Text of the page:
buy capture one pro 5 buy final cut pro 6 yahoo buy adobe acrobat standard 9 buy lightroom 2.4 price of autocad 2009 lt buy coreldraw graphics suite x4 education edition buy photoshop cheap buy adobe illustrator 12 cheapest dragon naturallyspeaking 10 standard buy office 2003 standard upgrade buy final cut express 4 australia cheap cs4 macs buy punch home design studio mac purchase windows 7 home premium windows 2008 enterprise virtual licensing
cheap word 2008 for mac buy office 2007 standard license best price parallels desktop 4.0 buy microsoft access 2003 developer extensions best price filemaker bento buy office 2007 standard open license buy microsoft office 2008 mac purchase corel wordperfect software buy indesign cs3 one on one paperback cheapest vmware workstation cheapest omnipage 16 buy office 2007 professional download buy windows 7 for 50 dollars purchase microsoft publisher 2010 buy paint shop pro x1

You Ask, I Answer: Antioxidants in Wine

red wine glassDo the antioxidants in wine decrease with time like they do with olive oil?

For example, if I drink a wine from 1996 tonight, am I not getting any of the health benefits I would from one that was bottled earlier this month?

– Cassandra (last name withheld)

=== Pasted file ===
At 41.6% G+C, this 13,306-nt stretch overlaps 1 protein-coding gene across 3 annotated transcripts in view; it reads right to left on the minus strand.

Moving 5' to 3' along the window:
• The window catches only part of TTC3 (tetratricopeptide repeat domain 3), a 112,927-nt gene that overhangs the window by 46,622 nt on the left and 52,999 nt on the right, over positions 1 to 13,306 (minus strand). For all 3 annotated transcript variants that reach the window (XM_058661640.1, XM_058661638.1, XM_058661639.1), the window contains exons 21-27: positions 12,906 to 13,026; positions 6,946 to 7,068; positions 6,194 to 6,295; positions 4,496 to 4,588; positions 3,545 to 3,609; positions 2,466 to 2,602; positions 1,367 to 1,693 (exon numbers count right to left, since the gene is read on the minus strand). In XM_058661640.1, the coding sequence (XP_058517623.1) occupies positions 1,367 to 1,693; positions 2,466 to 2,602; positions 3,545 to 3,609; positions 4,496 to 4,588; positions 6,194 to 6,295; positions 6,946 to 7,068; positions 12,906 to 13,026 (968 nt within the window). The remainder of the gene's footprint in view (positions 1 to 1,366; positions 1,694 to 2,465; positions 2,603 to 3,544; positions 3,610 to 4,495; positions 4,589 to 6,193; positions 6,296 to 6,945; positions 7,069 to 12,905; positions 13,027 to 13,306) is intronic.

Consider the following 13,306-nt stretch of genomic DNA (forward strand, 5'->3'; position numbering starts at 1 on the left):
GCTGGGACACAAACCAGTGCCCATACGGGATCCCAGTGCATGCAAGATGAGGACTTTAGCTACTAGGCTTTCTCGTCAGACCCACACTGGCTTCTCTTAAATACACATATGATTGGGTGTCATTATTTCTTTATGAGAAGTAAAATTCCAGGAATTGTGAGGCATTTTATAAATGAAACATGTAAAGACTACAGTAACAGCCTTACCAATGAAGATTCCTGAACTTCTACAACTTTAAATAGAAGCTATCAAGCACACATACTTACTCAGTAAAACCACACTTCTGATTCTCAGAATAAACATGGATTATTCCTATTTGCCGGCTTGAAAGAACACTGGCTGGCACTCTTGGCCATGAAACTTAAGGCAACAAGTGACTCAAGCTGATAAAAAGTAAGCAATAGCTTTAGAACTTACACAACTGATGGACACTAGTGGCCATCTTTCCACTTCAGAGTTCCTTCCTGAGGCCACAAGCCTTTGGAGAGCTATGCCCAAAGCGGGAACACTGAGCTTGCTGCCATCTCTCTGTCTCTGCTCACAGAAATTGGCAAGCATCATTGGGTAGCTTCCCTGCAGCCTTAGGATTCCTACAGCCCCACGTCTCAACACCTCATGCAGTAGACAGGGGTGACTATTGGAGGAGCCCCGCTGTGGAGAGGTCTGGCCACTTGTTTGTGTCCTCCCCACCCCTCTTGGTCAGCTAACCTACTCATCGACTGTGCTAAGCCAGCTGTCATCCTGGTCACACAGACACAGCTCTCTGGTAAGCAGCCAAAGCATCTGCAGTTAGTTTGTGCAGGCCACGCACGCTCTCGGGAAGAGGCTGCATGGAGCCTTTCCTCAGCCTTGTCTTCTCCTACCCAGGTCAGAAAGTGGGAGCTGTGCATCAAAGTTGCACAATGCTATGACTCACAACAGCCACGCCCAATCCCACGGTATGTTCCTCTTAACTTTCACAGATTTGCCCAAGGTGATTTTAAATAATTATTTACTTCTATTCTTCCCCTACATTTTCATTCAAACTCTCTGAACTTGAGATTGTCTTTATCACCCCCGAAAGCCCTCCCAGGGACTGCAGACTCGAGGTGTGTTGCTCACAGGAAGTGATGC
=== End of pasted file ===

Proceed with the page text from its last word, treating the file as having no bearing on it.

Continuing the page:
San Francisco, CA

The issue of health benefits from red wine can get rather dizzying.  Let’s recap the latest batch of information:

  • Do older wines have lower antioxidant levels than newer ones?  No.  A study published in 2006 in the Journal of Food Science and Agriculture compared wines ranging from 1 to 28 years old and concluded that, on average,  “antioxidant activity of red wines does not correlate with wine age.”
  • The “on average” is particularly important, since some antioxidants increase with age, while others decrease.  For example, a 2003 study in the Journal of Food Science and Agriculture found that the anthocyanin content of red wine decreased by an average of 88 percent over a 7-month period.
  • It is difficult to generalize antioxidant levels of wines since these are affected by several factors, including the particular variety of grape used, aging methods, pH levels, and even the specific strain of yeast used in the fermentation process.
  • Resveratrol (the famous antioxidant found in high amounts in the skins of red grapes) levels are higher in grapes that grow in cooler climates.
  • Pinot Noir has the highest level of resveratrol

I wouldn’t get too concerned with these details, though.

Remember, red wine is not the only source of these antioxidants.  Red grapes — with the skin on! — basically deliver the same health benefits.

Anthocyanins, for example, are found in abundance in red grapes, cherries, raspberries, and blueberries.  Instead of shunning vintage wines because of their low anthocyanin content, just eat any of those fruits on a regular basis.



  1. Becca Snide said on July 27th, 2009

    LOL ANDY! Don’t tell us that grapes have the same effect. :) I like drinking the red wine so much more and thinking I am doing something good for myself :P

  2. Andy Bellatti said on July 27th, 2009

    Ha! Hey, I have to be nutritionally honest. ;)

Leave a Reply